Cast: Joseph Fiennes, Gwyneth Paltrow, Colin Firth, Ben Affleck, Judi Dench, Geoffrey Rush, Tom Wilkinson, Rupert Everett, Simon Callow, Imelda Staunton, Martin Clunes, Jim Carter, Joe Roberts, Steven Beard, Nicholas Le Prevost, Simon Day, David Curtiz, Nicholas Boulton, Martin Neeley, Tim McMullan, Steven O’Donnell, Antony Sher, Patrick Barlow, Sandra Reinton, Bridget McConnell, George Glen, Desmond McNamara, Barnaby Kay, Jill Baker, Paul Bigley, Jason Round, Rupert Farley, Adam Barker, Harry Gostelow, Alan Cody, Mark Williams, Gregor Truter, Amber Glossop, Robin Davies, Timothy Knightley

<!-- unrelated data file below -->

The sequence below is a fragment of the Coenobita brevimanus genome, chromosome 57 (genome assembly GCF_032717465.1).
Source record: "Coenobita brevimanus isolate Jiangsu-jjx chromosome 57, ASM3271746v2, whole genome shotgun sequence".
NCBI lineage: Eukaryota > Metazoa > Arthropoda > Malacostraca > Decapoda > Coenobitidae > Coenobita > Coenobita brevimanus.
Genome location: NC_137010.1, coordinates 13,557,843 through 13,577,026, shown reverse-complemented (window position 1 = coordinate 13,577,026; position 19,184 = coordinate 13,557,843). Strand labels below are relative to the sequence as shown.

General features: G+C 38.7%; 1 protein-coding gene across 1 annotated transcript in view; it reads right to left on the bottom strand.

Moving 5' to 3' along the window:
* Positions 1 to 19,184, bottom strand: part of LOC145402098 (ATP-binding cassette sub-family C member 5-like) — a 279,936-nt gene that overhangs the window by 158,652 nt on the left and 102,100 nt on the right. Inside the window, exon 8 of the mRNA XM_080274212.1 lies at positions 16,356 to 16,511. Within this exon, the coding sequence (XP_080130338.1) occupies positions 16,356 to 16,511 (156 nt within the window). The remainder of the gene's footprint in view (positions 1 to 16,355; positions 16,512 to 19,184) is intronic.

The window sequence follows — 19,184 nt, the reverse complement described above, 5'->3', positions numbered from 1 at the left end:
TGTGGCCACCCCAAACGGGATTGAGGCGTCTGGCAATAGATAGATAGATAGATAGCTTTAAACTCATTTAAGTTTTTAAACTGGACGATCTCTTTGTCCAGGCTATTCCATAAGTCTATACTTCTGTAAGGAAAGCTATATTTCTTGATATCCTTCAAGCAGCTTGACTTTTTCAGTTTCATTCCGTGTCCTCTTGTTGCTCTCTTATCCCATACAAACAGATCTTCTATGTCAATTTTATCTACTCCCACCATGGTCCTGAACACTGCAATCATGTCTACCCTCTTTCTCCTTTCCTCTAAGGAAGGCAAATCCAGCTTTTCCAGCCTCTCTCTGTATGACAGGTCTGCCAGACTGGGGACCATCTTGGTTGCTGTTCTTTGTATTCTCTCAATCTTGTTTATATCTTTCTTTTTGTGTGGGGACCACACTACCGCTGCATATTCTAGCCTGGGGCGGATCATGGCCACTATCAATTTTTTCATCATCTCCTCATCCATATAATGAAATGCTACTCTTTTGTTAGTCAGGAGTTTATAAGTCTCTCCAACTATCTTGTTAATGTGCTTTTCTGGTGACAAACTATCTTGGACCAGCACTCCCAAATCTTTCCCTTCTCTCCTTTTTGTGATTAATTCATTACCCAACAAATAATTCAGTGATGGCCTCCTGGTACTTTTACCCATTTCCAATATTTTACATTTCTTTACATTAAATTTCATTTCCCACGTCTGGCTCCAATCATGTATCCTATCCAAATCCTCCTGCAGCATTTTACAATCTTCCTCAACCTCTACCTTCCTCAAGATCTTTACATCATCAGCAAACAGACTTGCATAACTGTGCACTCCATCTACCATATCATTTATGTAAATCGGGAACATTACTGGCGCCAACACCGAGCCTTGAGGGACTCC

In London, in the Summer of 1593, Philip Henslowe (Rush) lacks money with which to pay his lender, Hugh Fennyman (Wilkinson), and instead offers Fennyman a partnership in an upcoming production of a comedy by William Shakespeare (Fiennes). Fennyman is assured that the play will be a great success, and he accepts. But Shakespeare is suffering from writer’s block. He has little but the title of the play, Romeo and Ethel the Pirate's Daughter, and a vague idea of the plot. Shakespeare benefits from the casual assistance of his playwright rival Christopher Marlowe (Everett), who suggests that Romeo is Italian, always in and out of love, until he meets Ethel. Prompted by Henslowe, Shakespeare begins to hold auditions. The role of Romeo goes to Thomas Kent, a boy that not only tests well for the part, but seems to be an enthusiastic admirer of Shakespeare’s work. But Thomas is really Viola de Lesseps (Paltrow), a young noblewoman who would love to act, but finds it impossible to do so as a woman, since it is forbidden by custom and law. Hence she disguises herself as the boy Thomas in order to get the part. Instructing Fennyman about the theatre business, Henslowe tells him that the natural condition is one of insurmountable obstacles on the road to imminent disaster, but that somehow it all turns out well. Curiosity leads Shakespeare on a riverboat chase, and eventually to the discovery of Thomas’ true identity. Viola is already a keen admirer of Shakespeare, and when she is revealed as a woman he is swiftly attracted to her. They become lovers, although they both realize they face insurmountable obstacles. Viola is a member of the nobility whose parents would not allow her to marry a commoner, and although long separated from his wife, Shakespeare is married. Shakespeare’s love affair inspires him, and he resumes writing. But his relationship with Viola, doomed as it is, changes the nature of the play, so that it begins to seem more a tragedy than a comedy. He changes the play’s title to Romeo and Juliet. Planning for Viola’s future, and unaware of Viola’s involvement with the theater or with Shakespeare, her father, Sir Robert de Lesseps (Le Prevost), arranges her betrothal to Lord Wessex (Firth). Preparations for the play advance at the Rose playhouse. Ned Alleyn (Affleck) agrees to take on the part of Mercutio and Shakespeare’s real-life romance increasingly influences the play. Viola is summoned to the palace of Queen Elizabeth (Dench). At court, Wessex announces his intention to marry Viola, much to her dismay and Shakespeare’s. Things get worse for the lovers when Tilney, Master of the Revels (Callow), a royal officer, finds out that a female has joined the cast of the coming play at the Rose theater and orders the Rose closed. Violet will not be able to play Romeo. Shakespeare, Henslowe and Fennyman are devastated. It seems that Romeo and Juliet will never be produced. But, as Henslowe had observed, in the theatre business insurmountable obstacles are somehow overcome. Screenplay by Marc Norman and Tom Stoppard.